Like small poltergeists
Apr 16, 2012
Painted by hand, photo © Meiré and Meiré

Designer Mike Meiré enjoys an international reputation for his editorial design and work for premium brands. With "brand eins" he crafted a new look for business magazines, "032c", "Kid's wear" and "Garage" set new standards in magazine design. Since the end of 2011 the German version of "Interview", Andy Warhol's 'people' magazine has numbered amongst Meiré's achievements. For many years the 47-year old has been developing the communication for Dornbracht; he works for Mini, Sahco, Bulthaup, Siedle, Vorwerk and other leading brands. For the Salone del Mobile he designed the booth of Finnish furniture maker Artek – and produced a colorful look for six stools by Alvar Aalto – almost casually. Jörg Zimmermann interviewed Mike Meire in the "Factory".

Jörg Zimmermann: Mike, you are currently working in the Factory on the magazine Interview ...

Mike Meiré: The spirits that I have called...

Was it inevitable when the hall was renamed "Factory" that you should do "Interview"?

Meiré: (laughs) Self-fulfilling prophecy. I had to laugh when Jörg Koch, the editor-in-chief asked me. And I was absolutely delighted. Tim Giesen and I had the concept for the magazine done in just two days. In my mind, I grew up with Joseph Beuys and Andy Warhol. Every single one of my pores oozes Pop and Warhol. There are so many facets to Warhol, he was intellectual, yet people often accused him of being superficial.

Editorial design is not our topic today. You designed the fair booth for Artek and then set your sights on the famous "60" stool by Aalto. How did your collaboration with Artek come about?

Meiré: 2007 I did the farm project in Miami for Dornbracht. You could say Artek with the pavilion by Shigeru Ban was virtually our neighbor. I met Ville Kokkonen and we thought about doing a joint project. Two years ago we had a workshop but due to restructuring measures at Artek the results did not get realized. Then last December I was asked if I would do the new fair booth for Salone. And on top of that I "customized" six stools by Alvar Aalto.

How come you decided to tackle a design icon? After all, Aalto produced the stool back in the 1930s and it is still produced the same today.

Meiré: It is just so fitting at the moment. On the one hand people want things that are sustainable and classic, while on the other they mull over the question of what is new. That is the ambivalent situation we operate in. You try to sidestep this neurotic development but then you feel the need to be in on the act when the next hot level shit comes along.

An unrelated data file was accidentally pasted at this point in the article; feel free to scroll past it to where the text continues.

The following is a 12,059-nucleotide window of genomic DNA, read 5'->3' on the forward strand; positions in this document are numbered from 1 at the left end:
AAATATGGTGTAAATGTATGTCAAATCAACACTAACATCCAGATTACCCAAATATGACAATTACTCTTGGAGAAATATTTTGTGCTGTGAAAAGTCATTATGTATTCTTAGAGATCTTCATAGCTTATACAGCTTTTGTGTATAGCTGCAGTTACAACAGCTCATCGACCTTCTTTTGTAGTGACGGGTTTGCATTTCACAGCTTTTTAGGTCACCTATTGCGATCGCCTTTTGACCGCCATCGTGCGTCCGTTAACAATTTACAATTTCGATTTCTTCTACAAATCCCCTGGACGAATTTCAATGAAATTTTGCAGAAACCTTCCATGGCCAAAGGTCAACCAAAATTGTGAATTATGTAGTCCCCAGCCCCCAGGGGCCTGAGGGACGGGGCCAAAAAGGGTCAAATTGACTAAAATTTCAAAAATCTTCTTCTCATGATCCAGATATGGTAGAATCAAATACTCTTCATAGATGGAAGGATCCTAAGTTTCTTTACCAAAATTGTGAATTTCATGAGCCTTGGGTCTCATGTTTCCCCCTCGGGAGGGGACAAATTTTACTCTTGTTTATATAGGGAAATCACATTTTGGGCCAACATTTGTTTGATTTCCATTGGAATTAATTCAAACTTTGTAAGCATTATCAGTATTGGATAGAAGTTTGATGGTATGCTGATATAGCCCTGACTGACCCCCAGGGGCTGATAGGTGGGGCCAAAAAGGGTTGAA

There is something charming about the products by Artek. The creations by these Finnish designers are real classics with that Nordic quality. Artek has the claim "Buy now, keep forever". That says that you allow yourself to invest in something, and that zeitgeist is not central to design, it is not as hysterical so it meets the requirement of being sustainable. Yet simultaneously the designs are so restrained that you as user and owner can be just as you are. Which is why I found the "customized" idea so appealing.

Last year I had the opportunity to adapt the "b3"for Bulthaup. That was also "tailor made" but with extremely exclusive materials. The brief was to show that classic items prove their worth anew by being given a contemporary interpretation. Classic products must repeatedly face this question of transformation.

What does that mean exactly?

Meiré: I looked at the stools and because I was painting at the time or rather paint with the help of my artistic assistant Bela Jansen it seemed only logical – to simply paint the stools or have them painted. This is connected with the question of how can I infuse luxury products with a high degree of individuality. With Bulthaup the vehicle was perfection, here with Artek the motivation was more the charming aspect, to make something really personal, to take a brush and paint.

Even the fair booth for Artek comes across this year somewhat differently than usual.

Meiré: Previously Artek often had this museum touch to its product presentations to make it clear that they are historical design classics. But optimism is the thing in the fashion industry right now; everywhere you look you see this opulent coloring. Another reason why I wanted to lure Artek out of this seemingly safe black-white-gray niche. The logo crops up in color, and there are markings that remind you of sports courts.

So why did you opt for the stool?

Meiré: I found it interesting to take a stool, a product there is nothing special about at first sight. In my Grid Paintings I already developed an individual color climate. Taking that as a starting point I painted every side of the stool with a different color. Now when you walk around the stool, a different impression, a different climate is evoked. If I now - metaphorically speaking - take the stool down from its design icon pedestal, and imagine that it accompanies me through my day and we know that our emotions are different in the morning, midday and evening then it would be nice to have a stool that we can turn a little every hour so that it reveals a different facet.